Sources of Vitamin E

Some of the sources of vitamin E are listed below:

sources of vitamin e



Sources of Vitamin E

  • Wheat Germ Oil, 1 Tb
  • Almonds, dry roasted, 1 oz.
  • Safflower Oil, 1 Tb
  • Corn Oil, 1 Tb
  • Soybean Oil, 1 Tb
  • Turnip greens, frozen, boiled,1/2 cup
  • Mango, raw, without refuse, 1 fruit
  • Peanuts, dry roasted, 1oz
  • Mixed nuts w/ peanuts, oil roasted, 1 oz.
  • Mayonnaise made w/ soybean oil, 1 Tb
  • Broccoli, frozen, chopped, boiled, ½ cup
  • Dandelion greens, boiled, ½ cup
  • Pistachio nuts, dry roasted, 1 oz.
  • Spinach, frozen, boiled, ½ cup

How to Get the Amount of Vitamin E We Need

Sources of vitamin E are not what we would want to eat every day, for example a quart of olive oil contains 400ui of vitamin E the amount of vitamin E we need every day to have good health, but how many of us would want to drink that every day, that's why it is important to get a good supplement of vitamin E.

Vitamin E's Eight Different Forms

Vitamin E is the best working, fat-soluble antioxidant known to occur in the human body. Sources of Vitamin E are found in eight different tocopherols.

Each form has its own biological activity, it is important to have in supplement form all eight tocopherols at the same time. Alpha-tocopherol (α-tocopherol) is the name of the most active form of vitamin E .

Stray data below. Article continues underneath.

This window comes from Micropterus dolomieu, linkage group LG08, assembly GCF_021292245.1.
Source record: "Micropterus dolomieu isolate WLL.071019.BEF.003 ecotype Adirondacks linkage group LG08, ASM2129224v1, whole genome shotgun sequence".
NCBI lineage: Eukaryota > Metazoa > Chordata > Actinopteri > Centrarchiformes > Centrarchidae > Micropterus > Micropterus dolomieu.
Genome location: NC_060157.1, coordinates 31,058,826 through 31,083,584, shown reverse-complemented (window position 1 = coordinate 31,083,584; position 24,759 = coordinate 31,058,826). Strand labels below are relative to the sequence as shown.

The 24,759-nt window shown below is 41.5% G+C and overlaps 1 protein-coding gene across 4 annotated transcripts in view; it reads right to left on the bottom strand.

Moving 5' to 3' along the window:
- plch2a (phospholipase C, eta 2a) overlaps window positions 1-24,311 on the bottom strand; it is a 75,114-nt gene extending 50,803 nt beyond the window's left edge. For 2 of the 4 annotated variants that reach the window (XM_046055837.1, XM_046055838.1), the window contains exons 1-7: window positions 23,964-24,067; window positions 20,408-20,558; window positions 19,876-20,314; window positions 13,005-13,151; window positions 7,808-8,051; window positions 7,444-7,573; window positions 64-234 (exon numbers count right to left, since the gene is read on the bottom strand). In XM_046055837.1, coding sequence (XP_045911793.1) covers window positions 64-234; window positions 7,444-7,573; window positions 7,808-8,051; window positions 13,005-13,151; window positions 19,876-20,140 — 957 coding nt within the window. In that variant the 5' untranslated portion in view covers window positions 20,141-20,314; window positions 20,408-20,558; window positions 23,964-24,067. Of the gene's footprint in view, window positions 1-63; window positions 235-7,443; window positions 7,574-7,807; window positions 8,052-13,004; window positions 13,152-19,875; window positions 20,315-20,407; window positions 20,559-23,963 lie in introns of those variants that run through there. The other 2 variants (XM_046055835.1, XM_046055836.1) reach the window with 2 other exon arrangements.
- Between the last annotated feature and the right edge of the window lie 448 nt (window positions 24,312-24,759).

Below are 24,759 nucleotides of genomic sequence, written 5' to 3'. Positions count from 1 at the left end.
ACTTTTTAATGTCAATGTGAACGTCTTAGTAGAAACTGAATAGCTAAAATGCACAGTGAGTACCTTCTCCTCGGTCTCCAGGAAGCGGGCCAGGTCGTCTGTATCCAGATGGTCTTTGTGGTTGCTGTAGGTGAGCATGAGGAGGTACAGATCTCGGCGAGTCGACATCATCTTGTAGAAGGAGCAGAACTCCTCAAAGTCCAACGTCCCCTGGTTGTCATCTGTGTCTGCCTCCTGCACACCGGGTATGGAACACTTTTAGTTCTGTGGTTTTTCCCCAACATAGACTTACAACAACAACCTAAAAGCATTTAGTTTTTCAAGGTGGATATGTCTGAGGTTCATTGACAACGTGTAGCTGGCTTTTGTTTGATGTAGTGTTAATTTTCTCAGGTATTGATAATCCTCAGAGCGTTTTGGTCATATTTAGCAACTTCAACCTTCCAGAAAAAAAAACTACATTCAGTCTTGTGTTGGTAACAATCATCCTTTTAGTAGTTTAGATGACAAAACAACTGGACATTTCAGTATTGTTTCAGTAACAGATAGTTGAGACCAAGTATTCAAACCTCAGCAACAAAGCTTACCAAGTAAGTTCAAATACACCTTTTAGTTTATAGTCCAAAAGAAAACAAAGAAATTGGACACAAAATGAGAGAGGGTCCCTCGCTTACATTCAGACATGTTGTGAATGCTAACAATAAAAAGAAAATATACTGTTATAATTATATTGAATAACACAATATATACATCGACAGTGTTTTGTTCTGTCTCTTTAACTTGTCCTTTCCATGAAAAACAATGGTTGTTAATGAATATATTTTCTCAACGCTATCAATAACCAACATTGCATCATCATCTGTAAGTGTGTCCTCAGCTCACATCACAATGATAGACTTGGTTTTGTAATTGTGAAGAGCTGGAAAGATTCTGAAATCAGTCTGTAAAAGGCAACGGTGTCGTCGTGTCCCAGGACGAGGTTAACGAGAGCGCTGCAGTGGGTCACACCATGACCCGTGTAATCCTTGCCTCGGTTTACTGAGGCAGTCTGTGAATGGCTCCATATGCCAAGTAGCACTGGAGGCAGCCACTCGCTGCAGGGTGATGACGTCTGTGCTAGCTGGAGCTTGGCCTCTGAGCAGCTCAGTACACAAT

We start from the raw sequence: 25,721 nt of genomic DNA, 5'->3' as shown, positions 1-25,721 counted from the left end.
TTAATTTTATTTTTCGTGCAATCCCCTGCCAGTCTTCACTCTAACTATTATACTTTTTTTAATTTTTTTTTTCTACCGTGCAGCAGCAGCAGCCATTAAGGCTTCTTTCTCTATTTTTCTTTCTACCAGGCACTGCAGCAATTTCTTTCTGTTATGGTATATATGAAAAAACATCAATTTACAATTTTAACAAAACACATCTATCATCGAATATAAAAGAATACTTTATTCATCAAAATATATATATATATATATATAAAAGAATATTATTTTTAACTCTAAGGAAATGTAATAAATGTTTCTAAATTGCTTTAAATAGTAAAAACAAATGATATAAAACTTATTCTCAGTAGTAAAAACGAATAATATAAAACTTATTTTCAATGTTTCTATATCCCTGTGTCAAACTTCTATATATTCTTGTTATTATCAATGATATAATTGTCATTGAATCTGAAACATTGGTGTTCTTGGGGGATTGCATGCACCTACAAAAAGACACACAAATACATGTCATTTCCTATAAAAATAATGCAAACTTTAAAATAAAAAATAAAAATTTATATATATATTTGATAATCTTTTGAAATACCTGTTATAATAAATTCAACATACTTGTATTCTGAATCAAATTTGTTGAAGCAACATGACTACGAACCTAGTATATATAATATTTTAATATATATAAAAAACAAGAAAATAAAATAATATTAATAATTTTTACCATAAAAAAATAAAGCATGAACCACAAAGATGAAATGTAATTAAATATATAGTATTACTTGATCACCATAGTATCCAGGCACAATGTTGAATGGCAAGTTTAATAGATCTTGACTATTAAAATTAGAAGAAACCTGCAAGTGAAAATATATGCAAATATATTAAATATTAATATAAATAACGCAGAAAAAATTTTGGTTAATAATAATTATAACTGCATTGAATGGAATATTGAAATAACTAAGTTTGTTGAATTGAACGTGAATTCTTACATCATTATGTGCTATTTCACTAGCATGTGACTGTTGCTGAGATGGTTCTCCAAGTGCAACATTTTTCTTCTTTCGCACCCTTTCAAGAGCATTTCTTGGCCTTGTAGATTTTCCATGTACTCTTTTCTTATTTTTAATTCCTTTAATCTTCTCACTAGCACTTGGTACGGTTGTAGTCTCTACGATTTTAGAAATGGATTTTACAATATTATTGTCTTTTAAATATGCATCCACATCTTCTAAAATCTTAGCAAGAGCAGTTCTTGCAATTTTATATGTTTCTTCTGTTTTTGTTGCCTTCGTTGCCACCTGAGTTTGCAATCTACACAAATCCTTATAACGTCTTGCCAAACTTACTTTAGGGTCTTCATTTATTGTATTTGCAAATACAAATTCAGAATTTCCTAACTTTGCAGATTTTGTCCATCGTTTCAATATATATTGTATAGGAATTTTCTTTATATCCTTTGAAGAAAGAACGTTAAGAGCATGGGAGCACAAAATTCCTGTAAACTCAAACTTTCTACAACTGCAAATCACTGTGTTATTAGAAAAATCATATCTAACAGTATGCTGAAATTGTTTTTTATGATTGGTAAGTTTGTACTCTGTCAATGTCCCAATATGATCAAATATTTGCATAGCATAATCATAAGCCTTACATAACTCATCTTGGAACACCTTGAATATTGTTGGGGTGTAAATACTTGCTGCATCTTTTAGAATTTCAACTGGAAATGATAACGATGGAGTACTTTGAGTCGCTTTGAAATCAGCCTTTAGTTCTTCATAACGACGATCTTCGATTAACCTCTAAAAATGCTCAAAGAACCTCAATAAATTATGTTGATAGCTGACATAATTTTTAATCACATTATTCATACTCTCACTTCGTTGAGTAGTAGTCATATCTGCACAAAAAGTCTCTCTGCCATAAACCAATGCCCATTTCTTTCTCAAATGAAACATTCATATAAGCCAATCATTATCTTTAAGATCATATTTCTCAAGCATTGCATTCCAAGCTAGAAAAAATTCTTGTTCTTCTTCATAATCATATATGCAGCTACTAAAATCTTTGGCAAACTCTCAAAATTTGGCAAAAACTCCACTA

Vitamin E Stops Oxidation

sources of vitamin e

The main function of vitamin E is to maintain the integrity of the body's intracellular membrane by protecting its physical stability and providing a defense line against tissue damage caused by oxidation.

Vitamin E is absorbed from the intestines, along with fat and bile salts, first into the lymph and then into the blood, which carries it to the liver to be used or stored.

Vitamin E acts as a co-enzyme in cellular membranes and serves as a scavenger for free radicals that are destructive to the membrane and internal cellular components.

Vitamin E and Heart Disease

Vitamin E helps protect against heart disease by stopping the oxidation of LDL-cholesterol.